Monday, February 23, 2009


A momentous occasion. For the first time at Pudu, I actually made it up for breakfast, and found what I'd been missing out on - home-made scones! After some of the badly toasted slices of yesterday's baguette and the like which some places serve up, this was heaven-sent, and almost made me regret the amount of sack time I'd been racking up the previous couple of days. In this case, I ended up chatting over breakfast with Siobhain, the Irish lass in my dorm, and Anke, who's Dutch, and, surprisingly for me, deciding that what I need after the "I think I'm going to die" effects of climbing the hill the previous day was to go cycling for the afternoon. There's a trip, known as the Circuito Chico (little loop), which runs from town out around one of the smaller lakes and alongside the big ones for a total of about 60km, but you can get the bus out and hire bikes from around the 18km mark, which cuts it down to about 25km. Now certain people (I'm looking at you, Mr Porter!) will be laughing at my thinking this quite a bit to do, but I haven't used a bike seriously in years, and that was generally in East Anglia, a very flat and bike-friendly part of the world. But I decided to do it anyway.

So, off we went, we three intrepid musketeers, to the Bike Cordillera office where we were kitted out with bikes, helmets, locks and our maps, which showed (with little arrows) the steep up and down bits. I noticed with concern that, in a manner that Escher would be proud of, there seemed to be more up than down parts. We had about 5.5 hours that afternoon to play with, so had decided to do a couple of short walks as well as the actual cycling, taking us down to the beach at Playa Lago Moreno (well, it had sand and went into the water, so technically it was a beach, but I've never seen a beach with that many plants growing out of the water about a metre offshore before) and over to see Lago Escondido ("hidden lake"). After that, on the suggestion of the lady who rented us the bikes, we were making a detour into Colonia Suiza, a little village in the neighbourhood, because this was apparently "nearly flat" and gave us the chance to pop into a cafe and have a local microbrewed beer. Nice plan, right?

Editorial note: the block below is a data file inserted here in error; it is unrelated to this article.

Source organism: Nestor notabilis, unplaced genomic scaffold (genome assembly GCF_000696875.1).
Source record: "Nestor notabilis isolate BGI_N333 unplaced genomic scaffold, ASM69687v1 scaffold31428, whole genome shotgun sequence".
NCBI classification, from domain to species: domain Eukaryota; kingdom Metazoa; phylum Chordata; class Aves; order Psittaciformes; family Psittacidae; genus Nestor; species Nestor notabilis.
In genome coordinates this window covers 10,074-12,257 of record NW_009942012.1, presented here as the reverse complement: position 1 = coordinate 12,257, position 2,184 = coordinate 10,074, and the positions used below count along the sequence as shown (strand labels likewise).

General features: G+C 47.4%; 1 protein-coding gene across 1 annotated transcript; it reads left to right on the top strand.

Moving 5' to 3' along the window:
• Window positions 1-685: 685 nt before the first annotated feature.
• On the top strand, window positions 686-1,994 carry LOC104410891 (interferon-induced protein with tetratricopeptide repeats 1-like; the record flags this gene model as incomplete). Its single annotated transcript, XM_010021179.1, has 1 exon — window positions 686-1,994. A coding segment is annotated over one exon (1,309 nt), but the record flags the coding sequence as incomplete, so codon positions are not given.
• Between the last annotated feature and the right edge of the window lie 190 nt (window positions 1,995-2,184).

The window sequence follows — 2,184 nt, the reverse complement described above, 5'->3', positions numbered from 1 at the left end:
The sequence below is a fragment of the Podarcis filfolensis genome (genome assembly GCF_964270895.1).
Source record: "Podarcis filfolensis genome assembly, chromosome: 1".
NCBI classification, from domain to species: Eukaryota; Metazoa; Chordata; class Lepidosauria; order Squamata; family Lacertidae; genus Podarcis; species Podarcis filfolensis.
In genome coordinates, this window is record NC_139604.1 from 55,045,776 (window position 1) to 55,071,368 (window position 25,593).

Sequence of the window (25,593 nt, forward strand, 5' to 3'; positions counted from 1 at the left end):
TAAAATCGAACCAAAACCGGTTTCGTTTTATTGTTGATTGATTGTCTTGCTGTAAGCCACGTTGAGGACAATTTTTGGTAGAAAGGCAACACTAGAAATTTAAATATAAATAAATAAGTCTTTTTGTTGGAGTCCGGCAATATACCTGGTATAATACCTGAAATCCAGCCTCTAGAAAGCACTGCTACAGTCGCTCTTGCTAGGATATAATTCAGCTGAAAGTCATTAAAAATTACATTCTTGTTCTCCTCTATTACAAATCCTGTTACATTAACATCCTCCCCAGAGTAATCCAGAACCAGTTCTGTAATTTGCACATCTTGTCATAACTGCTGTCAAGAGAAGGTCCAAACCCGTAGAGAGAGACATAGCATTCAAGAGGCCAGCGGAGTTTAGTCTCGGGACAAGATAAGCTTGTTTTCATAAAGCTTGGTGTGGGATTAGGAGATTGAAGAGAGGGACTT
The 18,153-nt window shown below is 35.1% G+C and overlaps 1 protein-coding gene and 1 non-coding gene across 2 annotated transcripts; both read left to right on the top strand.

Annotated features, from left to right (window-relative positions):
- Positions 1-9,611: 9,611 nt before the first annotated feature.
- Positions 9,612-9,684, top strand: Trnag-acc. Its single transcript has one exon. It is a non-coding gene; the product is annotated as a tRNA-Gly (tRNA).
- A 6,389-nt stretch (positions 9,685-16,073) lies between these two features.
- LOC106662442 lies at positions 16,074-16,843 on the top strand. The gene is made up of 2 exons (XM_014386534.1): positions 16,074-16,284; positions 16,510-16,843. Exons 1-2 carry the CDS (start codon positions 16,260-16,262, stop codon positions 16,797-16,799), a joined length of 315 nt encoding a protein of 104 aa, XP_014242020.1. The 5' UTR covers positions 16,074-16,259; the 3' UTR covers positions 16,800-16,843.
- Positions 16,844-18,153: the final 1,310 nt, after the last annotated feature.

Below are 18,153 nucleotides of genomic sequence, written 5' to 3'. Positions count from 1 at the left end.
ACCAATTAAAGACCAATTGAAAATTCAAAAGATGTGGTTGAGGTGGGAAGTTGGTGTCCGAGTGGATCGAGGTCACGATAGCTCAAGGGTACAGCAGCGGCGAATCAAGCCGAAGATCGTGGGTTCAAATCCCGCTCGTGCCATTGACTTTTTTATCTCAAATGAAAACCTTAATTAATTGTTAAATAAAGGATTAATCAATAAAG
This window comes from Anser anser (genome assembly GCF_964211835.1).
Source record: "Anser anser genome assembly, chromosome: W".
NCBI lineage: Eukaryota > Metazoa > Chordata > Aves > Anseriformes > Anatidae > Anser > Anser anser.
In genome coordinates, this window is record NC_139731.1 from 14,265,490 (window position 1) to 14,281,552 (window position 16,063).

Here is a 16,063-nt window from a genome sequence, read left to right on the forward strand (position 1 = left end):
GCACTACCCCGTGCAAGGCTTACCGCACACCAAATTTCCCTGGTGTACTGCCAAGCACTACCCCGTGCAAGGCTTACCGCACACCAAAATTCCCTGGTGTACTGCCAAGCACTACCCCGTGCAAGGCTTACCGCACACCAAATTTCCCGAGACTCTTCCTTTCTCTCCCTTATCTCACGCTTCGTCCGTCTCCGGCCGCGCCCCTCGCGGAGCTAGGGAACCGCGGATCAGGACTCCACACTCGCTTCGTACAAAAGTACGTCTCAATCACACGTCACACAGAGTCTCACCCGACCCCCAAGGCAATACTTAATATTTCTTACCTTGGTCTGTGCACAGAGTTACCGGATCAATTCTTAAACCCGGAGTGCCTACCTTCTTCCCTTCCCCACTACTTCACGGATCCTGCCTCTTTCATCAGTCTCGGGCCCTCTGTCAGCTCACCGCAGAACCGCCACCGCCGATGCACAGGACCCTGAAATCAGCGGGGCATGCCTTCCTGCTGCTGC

What I perhaps hadn't factored in was (a) how much I hate going uphill, (b) how uncomfortable I get on bike saddles after even about 5 minutes, and rental bikes aren't renowned for extra-comfy saddles and (c) how truly, desperately unfit I am. I managed one reasonable ascent with the bike, but by the time we got to the first of the pretty steep bits I gave up halfway up and got off and walked my bike to the summit. This formed the pattern for much of the day - on the flat, the downhill and the really easy uphill parts I stayed on the bike. When it got going steep uphill, I got off and used shanks' pony instead. This also gave me the chance to rest my aching posterior, which as the afternoon went on got tenderer and tenderer. The Hidden Lake was pretty enough, but Colonia Suiza was a bit of a damp squib - the road into and out of there was unsealed, meaning I got to add aching arms (from serving as shock-absorbers) to my aching leg muscles and overworked lungs, the beer wasn't that special (and was fairly pricey) and the route was anything but flat. And we realised we were running out of time at this point, so had to hurry rather than admiring the scenery as much.

If this makes it sound like an unmitigated disaster, it wasn't. The views were lovely, and the riding on the downhill stretches and the occasional near-flat parts was still fun, it just got subsumed somewhat in the pain factor as time wore on towards our 8pm deadline to be back. It was also fascinating hearing about Anke's travels, as she is a psychologist (not a psychiatrist or psychotherapist) and had done some volunteer work in Cuzco at a psychiatric hospital there. Siobhain, amusingly, works in IT supporting the banking sector, and clapped her hands over her ears and nearly screamed when I uttered the words "go live", which is a sure sign of a kindred spirit. At any rate, we made it back on time in the end, and got onto the bus back to town, where we were overjoyed to have seats, even if there was a certain amount of occasional shifting in place to find the least painful position to sit in (at least for me, I can't speak for the girls). Back at the hostel, I had one of the more relieving showers I can remember in quite some time, and then Anke and I went to a really good Mexican place called Dias de Zapata, where I decided that for once budget be damned and I would have a really nice meal, so stuffed myself on fajitas. On our return, I ended up waiting around in line for ages to get near the computer (normally I'd have just gone and found a 'net cafe, but that was not an option given how I felt at that point) before calling it an early (for Bariloche) night at around 1am.